Gender identity and gender expression discrimination violate New York City’s antidiscrimination law, but the question of whether federal law applies to this type of discrimination remains unsettled nationwide. Some federal courts have ruled that gender identity discrimination is a form of sex discrimination, which is prohibited by Title VII of the Civil Rights Act of 1964. Other courts have concluded that Title VII does not apply since it does not mention “gender identity discrimination” by name. In the midst of this uncertainty, a series of lawsuits is challenging the White House’s policy banning transgender individuals from serving in the U.S. military. These lawsuits rely on constitutional arguments, such as violations of the Equal Protection Clause of the Fourteenth Amendment, instead of Title VII or similar statutes. None of these cases have reached a conclusion, but at least two courts recently ruled that the government must produce information about the “deliberative process” that led to the policy. Karnoski, et al v. Trump, et al, No. 2:17-cv-01297, order (W.D. Wash., Jul. 27, 2018); Stone, et al v. Trump, et al, No. 1:17-cv-02459, mem. op. (D. Md., Aug. 14, 2018). If you believe you have been discriminated against due to your gender identity or expression at work, reach out to a New York employment attorney to discuss the facts of your situation.
The current dispute involves a directive from the White House, issued in July 2017 via the social media platform Twitter, to prohibit transgender individuals from serving in the U.S. military. This reportedly took the Department of Defense, among many others, by surprise. Numerous lawsuits were filed within weeks of the announcement. The Karnoski and Stone lawsuits referenced above were filed in August 2017. They sought preliminary injunctions against the enforcement of the new policy, which courts granted in both cases. Causes of action included alleged violations of the Due Process Clause of the Fifth Amendment, the Equal Protection Clause, and the Free Speech Clause of the First Amendment.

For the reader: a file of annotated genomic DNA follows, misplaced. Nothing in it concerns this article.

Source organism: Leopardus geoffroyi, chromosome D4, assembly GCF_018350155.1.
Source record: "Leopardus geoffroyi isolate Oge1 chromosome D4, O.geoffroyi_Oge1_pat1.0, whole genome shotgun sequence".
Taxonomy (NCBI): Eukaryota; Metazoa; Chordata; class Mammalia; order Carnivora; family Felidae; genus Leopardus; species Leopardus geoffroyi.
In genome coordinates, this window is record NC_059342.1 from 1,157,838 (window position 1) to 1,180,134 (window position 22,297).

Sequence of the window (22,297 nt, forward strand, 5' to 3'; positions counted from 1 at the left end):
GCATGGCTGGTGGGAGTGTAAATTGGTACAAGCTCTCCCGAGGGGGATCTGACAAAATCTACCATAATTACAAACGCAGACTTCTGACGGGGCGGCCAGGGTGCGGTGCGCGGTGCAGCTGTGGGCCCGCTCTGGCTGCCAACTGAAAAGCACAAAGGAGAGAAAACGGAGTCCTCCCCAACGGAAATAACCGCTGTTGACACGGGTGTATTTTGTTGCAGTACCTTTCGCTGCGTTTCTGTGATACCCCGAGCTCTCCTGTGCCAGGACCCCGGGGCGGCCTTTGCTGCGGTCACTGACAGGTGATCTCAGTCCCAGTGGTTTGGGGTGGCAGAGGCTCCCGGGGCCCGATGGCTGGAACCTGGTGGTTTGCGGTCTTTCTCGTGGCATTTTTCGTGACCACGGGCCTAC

As the lawsuits proceeded to discovery, the plaintiffs requested information about how the White House developed the policy. They specifically cited a tweet from the President asserting that he had “consult[ed] with my Generals and military experts” prior to announcing the policy. The White House sought to withhold information responsive to these requests under the “deliberative process privilege,” a common law principle that is often cited in response to requests under the Freedom of Information Act. See 5 U.S.C. § 552(b)(5). The Department of Justice describes the privilege as necessary to enable “candid discussion needed for optimum decisionmaking inside government agencies,” but it also acknowledges that the government’s stated policy is to provide as much information to the public as possible.